Technical Information Release

Technical Information Release TIR 03-3: Alternative Individual Use Tax Return: New Line Item on Personal Income Tax Return

Date: 01/02/2003
Organization: Massachusetts Department of Revenue
Referenced Sources: Massachusetts General Laws

Tax Administration

If a taxpayer makes a mail order purchase, an Internet purchase,[ 1] or a purchase in another state or another country that would be subject to Massachusetts sales tax if purchased in the Commonwealth, and pays no sales or use tax or pays a sales tax rate less than the 5 percent Massachusetts rate, then the taxpayer is responsible for paying a use tax to the Commonwealth on that purchase. This applies to purchases that are used, consumed or stored in Massachusetts and includes items that are rented or leased.

The purpose of this Technical Information Release ("TIR") is to announce an alternative reporting method for individual taxpayers to comply with their use tax obligations. This TIR applies only to individual nonbusiness taxpayers who are not registered vendors and are not required to be registered vendors for sales and use tax. All other taxpayers with use tax obligations are required to follow the provisions of the Department's regulation on Sales and Use Tax Returns and Payments at 830 CMR 62C.16.2.

I. Individual Liability for Use Tax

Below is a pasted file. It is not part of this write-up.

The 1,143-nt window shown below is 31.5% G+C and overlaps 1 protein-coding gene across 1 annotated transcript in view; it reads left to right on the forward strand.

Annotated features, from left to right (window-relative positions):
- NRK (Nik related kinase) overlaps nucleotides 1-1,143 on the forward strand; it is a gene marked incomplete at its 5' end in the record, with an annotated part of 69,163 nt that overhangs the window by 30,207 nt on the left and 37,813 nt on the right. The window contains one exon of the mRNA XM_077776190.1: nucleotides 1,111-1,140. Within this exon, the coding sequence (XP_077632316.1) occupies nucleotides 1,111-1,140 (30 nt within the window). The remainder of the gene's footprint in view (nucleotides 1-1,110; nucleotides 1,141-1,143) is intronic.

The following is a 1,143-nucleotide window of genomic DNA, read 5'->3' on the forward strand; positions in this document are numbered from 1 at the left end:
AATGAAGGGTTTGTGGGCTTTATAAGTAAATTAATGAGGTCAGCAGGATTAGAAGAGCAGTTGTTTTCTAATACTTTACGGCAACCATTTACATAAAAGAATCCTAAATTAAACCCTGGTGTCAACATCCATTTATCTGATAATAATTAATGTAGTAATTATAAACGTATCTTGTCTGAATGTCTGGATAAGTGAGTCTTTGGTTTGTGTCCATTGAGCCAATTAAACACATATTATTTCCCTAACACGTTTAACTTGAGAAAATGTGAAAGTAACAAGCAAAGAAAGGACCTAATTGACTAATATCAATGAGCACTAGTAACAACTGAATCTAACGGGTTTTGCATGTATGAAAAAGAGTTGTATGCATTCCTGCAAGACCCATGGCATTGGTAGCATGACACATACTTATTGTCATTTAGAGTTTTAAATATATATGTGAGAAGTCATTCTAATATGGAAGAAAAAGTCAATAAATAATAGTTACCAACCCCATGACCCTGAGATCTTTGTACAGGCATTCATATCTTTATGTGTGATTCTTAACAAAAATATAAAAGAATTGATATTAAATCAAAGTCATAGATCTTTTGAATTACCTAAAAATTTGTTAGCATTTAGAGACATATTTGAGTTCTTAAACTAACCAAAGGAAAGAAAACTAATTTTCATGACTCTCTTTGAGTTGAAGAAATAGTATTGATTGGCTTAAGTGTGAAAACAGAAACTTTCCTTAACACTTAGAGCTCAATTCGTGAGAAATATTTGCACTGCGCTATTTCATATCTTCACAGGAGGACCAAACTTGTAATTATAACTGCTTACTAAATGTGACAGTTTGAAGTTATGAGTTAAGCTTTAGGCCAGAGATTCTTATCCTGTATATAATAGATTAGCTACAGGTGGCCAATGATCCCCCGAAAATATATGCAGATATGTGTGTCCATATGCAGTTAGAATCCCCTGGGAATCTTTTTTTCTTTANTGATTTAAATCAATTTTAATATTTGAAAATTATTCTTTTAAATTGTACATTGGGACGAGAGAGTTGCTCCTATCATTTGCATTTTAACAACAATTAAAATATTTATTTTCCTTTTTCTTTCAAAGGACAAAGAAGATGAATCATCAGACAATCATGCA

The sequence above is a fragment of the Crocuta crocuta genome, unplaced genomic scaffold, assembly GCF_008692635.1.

With certain statutory exceptions, General Laws c. 64I, § 2, imposes a tax on the storage, use or other consumption in the Commonwealth of tangible personal property purchased from any vendor for storage, use or consumption within the Commonwealth. The tax rate is 5 percent of the sales price of the property. Id. Every person who stores, uses or otherwise consumes such tangible personal property is liable for the tax. G.L. c. 64I, § 3. The use tax established in G. L. c. 64I, along with the sales tax created in G. L. c. 64H, are complementary components of a unitary taxing program designed to reach all transactions (unless specifically exempted) in which tangible personal property is sold inside or outside the Commonwealth for storage, use, or other consumption within the Commonwealth. Commissioner of Revenue v. J.C. Penney Company, Inc., 431 Mass. 684 (2000) (other citations omitted). The use tax is not applicable to: sales on which Massachusetts sales tax has been paid; sales exempt from the Massachusetts sales tax; and sales on which tax is due and paid in another State or territory of the United States to the extent the tax of the other State or territory equals the tax that would be imposed in Massachusetts. G.L. c. 64I, § 7.